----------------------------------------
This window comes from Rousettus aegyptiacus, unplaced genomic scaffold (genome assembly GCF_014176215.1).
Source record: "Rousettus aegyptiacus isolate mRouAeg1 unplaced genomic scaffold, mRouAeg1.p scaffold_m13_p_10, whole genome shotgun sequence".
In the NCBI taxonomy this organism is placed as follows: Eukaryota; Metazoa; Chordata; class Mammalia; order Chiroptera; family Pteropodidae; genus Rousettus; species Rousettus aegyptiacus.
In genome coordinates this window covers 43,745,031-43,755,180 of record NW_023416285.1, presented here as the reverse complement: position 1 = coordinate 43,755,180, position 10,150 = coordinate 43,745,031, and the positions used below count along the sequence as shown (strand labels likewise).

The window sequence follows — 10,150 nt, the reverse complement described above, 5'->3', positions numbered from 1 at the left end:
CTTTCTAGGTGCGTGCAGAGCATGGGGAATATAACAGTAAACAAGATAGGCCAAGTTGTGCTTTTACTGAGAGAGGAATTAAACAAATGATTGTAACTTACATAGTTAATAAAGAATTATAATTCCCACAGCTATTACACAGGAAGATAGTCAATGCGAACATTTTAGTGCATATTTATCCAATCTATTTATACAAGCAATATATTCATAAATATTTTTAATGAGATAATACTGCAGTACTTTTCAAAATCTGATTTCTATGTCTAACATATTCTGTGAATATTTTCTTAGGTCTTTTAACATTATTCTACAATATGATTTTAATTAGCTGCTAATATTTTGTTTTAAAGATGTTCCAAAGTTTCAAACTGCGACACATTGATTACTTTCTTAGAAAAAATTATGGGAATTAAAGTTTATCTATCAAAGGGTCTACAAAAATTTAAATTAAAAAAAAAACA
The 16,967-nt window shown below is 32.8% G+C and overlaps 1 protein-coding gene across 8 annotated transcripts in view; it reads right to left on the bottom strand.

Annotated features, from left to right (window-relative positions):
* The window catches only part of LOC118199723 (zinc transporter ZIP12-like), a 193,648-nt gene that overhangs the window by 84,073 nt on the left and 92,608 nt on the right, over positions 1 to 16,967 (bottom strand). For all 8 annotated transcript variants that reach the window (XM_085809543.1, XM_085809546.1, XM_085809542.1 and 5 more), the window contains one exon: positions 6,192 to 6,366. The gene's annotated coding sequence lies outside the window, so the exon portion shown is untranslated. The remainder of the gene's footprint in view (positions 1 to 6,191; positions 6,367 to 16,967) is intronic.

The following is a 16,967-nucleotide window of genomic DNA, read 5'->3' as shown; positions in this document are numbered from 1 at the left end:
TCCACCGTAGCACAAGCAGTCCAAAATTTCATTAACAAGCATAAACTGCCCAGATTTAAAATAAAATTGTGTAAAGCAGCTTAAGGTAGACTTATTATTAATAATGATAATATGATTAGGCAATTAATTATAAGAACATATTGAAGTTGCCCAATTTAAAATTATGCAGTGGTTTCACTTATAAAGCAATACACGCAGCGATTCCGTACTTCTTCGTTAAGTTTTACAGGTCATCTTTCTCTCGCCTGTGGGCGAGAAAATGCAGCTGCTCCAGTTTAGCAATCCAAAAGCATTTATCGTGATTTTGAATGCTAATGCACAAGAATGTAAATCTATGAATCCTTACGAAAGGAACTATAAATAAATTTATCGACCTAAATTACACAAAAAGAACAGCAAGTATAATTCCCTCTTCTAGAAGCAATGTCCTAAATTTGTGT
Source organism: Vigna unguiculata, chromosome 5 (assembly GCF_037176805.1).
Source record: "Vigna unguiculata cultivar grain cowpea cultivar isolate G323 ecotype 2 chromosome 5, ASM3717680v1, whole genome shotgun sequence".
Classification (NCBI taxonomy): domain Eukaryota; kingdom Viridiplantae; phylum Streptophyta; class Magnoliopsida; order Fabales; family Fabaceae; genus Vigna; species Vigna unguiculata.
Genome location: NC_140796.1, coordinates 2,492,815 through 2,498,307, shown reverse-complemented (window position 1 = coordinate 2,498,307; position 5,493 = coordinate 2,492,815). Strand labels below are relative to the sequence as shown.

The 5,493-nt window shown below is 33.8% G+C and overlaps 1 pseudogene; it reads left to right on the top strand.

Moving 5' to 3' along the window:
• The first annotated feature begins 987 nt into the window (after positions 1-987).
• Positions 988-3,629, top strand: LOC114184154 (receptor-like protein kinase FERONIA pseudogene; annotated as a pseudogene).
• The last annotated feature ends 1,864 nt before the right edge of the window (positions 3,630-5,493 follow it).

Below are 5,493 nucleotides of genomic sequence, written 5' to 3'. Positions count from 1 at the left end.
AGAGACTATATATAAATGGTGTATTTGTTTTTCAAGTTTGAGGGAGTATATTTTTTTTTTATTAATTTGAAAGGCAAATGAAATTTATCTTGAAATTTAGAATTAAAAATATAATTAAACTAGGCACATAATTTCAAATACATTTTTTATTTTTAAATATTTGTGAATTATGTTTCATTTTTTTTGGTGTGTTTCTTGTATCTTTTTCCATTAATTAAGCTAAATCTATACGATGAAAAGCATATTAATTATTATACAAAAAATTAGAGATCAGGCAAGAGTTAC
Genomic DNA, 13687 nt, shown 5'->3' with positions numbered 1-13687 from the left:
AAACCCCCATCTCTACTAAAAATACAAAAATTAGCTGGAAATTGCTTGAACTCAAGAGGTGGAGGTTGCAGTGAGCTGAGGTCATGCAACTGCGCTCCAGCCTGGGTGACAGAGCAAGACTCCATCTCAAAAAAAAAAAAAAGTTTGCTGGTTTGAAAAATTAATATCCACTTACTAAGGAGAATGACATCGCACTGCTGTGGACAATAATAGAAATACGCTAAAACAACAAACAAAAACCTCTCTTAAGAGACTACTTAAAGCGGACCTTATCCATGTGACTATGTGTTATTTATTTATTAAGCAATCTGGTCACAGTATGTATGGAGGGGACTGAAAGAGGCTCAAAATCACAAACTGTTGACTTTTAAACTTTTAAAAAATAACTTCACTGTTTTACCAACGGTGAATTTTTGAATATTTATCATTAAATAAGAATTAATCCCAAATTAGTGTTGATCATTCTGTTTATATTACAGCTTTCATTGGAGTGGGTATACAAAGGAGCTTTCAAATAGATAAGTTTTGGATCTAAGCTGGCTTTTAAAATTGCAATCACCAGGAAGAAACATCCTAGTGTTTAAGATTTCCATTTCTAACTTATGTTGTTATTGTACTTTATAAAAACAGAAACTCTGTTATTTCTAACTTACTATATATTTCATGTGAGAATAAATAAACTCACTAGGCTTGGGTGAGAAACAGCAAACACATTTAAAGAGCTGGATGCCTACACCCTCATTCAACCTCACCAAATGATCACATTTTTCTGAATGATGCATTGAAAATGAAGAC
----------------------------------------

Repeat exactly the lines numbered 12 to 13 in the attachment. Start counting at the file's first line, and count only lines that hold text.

Source organism: Vigna unguiculata, chromosome 5 (assembly GCF_037176805.1).
Source record: "Vigna unguiculata cultivar grain cowpea cultivar isolate G323 ecotype 2 chromosome 5, ASM3717680v1, whole genome shotgun sequence".